I didn't hear about Katas until applying to a Test Driven Design (TDD) focused company. I remember wanting to apply to a company that tested candidates by having them complete a kata (or coding problem) using TDD. The strict TDD kata involves a language agnostic word problem and challenges the user to complete the 'features'. The dev is supposed to write the smallest test they possibly can. Then, after running the test and seeing it fail, the dev writes the smallest amount of code they can to pass the test. As a developer, it's nearly impossible to resist the urge to do more than that, but if you can stay disciplined, almost anal, the exercise can really make you think. TDD katas force you to not only think about a solution, but about how to get to that solution in a disciplined way. It also helps force you to think about writing tests that are strong individually and that work together to provide a safety net for programming. I have found a good kata to be therapeutic, like a good puzzle.

Advent of Code is something like a micro kata each day during the season of advent. Starting December first, each day reveals one problem in two parts (the second usually being more challenging). Each day is generally more difficult than the last, making the month something of a marathon where you watch peers slowly drop off. It's a great challenge to wrestle with in the evenings and then discuss with coworkers at lunch the next day.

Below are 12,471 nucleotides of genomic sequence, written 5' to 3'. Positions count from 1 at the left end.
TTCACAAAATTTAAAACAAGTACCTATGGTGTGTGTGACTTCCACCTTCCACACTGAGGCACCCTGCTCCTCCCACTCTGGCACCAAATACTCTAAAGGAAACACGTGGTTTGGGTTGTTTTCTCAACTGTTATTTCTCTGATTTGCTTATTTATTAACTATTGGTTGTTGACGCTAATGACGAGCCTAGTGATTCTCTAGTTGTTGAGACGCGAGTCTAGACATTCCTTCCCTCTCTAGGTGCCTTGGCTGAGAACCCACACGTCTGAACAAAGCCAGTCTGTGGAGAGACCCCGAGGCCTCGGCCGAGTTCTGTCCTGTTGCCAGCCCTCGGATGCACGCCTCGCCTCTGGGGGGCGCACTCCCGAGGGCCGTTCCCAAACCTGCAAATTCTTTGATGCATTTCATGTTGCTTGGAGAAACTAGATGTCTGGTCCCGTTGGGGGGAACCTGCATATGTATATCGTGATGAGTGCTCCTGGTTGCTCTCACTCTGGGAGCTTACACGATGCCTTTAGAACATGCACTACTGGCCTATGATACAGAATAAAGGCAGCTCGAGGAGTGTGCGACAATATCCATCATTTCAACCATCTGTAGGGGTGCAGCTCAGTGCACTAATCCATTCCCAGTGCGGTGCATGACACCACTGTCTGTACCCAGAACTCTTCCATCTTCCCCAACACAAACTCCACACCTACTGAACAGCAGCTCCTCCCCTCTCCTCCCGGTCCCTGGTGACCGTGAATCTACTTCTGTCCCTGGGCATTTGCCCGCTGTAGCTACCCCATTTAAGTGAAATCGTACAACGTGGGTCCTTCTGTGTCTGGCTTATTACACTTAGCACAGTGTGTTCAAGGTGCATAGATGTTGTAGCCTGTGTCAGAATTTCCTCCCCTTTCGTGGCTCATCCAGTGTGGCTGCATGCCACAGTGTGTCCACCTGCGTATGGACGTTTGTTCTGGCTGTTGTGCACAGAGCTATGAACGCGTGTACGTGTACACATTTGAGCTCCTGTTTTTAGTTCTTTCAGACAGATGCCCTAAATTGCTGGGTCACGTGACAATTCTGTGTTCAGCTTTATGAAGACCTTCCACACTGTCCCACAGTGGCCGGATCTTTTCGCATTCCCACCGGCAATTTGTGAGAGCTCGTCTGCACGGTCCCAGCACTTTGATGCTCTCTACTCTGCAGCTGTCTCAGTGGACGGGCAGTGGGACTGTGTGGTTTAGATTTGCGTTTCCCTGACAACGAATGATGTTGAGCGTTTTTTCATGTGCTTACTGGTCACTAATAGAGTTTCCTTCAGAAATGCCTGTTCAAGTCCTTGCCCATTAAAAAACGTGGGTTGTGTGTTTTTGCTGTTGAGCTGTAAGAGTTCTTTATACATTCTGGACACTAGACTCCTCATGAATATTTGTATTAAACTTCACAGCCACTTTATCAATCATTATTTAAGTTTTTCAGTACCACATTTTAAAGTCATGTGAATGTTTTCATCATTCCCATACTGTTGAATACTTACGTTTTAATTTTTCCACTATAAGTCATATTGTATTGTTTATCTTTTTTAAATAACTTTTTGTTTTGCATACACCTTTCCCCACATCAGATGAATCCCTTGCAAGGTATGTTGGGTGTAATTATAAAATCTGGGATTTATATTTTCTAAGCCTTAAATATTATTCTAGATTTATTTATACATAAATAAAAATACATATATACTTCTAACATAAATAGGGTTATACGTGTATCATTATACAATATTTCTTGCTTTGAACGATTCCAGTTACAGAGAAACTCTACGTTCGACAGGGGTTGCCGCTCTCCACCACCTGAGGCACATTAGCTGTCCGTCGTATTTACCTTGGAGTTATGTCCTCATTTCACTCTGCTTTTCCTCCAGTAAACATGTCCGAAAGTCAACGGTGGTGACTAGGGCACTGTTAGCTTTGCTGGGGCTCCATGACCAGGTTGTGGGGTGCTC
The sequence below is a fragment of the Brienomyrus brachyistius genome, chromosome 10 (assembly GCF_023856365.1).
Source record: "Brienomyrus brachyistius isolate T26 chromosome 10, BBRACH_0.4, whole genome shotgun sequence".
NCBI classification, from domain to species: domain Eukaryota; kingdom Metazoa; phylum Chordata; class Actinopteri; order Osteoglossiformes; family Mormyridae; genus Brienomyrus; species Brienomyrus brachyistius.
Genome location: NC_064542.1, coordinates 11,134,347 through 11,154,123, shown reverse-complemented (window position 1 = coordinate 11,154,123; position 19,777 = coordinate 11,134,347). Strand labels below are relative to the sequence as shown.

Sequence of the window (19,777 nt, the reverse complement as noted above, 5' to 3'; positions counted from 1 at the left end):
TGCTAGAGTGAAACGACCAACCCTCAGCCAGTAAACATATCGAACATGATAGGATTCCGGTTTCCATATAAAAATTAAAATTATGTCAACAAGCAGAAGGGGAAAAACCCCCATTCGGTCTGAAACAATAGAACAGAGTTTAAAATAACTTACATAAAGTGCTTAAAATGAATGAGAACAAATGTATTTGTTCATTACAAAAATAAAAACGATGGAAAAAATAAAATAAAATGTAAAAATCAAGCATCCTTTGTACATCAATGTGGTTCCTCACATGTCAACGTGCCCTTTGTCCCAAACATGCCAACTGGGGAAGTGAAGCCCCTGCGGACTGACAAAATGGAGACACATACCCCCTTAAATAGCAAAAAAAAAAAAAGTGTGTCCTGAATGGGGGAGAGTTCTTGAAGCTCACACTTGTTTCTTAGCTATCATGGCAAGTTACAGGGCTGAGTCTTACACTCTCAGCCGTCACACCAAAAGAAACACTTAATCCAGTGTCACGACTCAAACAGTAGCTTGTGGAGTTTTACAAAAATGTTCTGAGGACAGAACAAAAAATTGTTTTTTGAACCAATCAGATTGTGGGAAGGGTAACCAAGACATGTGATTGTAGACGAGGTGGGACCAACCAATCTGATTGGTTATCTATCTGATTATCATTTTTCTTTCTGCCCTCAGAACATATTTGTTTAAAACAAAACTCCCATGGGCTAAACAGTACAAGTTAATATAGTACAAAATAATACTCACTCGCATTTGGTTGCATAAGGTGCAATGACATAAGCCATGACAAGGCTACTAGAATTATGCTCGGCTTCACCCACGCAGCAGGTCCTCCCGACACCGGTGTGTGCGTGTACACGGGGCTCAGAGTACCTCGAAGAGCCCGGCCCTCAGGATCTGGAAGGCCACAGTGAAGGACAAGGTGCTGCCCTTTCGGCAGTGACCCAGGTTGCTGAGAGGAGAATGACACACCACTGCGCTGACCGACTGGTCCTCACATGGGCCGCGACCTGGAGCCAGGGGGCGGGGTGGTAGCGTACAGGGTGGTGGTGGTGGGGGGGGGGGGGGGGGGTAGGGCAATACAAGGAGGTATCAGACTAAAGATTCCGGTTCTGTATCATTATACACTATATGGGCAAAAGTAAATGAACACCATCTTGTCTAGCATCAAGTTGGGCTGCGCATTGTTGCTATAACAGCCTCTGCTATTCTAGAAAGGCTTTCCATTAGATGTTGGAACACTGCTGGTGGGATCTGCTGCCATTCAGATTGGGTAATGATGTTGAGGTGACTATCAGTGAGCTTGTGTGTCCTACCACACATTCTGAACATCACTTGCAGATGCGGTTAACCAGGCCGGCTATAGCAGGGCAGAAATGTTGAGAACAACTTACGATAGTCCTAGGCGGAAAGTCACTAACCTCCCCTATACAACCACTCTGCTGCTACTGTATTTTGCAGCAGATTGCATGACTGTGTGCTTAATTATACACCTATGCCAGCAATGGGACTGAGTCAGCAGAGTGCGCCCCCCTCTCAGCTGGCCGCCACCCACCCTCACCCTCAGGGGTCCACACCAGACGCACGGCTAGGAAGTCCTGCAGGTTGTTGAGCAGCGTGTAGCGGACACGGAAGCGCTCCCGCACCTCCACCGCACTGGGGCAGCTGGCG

In 2018 I was working in Elixir, and so attempted advent with my coworkers all in that language. I made it all of 2 days. I remember sheer frustration at the levels of abstraction I had to hold in parallel: 1) How do I actually solve this problem? 2) How do I do drive that through tests? 3) How do I do that in Elixir. Elixir was new to me, and a significant paradigm shift from the OO (Object Oriented) languages I had previously used. Unable to store global state or effectively use side effects really forced me to think differently. Generally it felt like just a lot more hassle to do something within a tight set of constraints, but it also forced me to adopt a new perspective. It also was really frustrating to have such an easy answer to #1 above, a decent answer to #2, and then be stymied by seemingly needing to do something backwards or a lot of code to answer #3. Many of the solutions of my peers also felt cryptic, relying on terse code that lacked signifiers of what it was doing, without already knowing one off language features. (I think a language has great value when someone whose never used it before can make a good guess as to what a chunk of code is doing; I don't think that's a feature of elixir). In the end, it was just too painful to devote additional hours after working all day in elixir.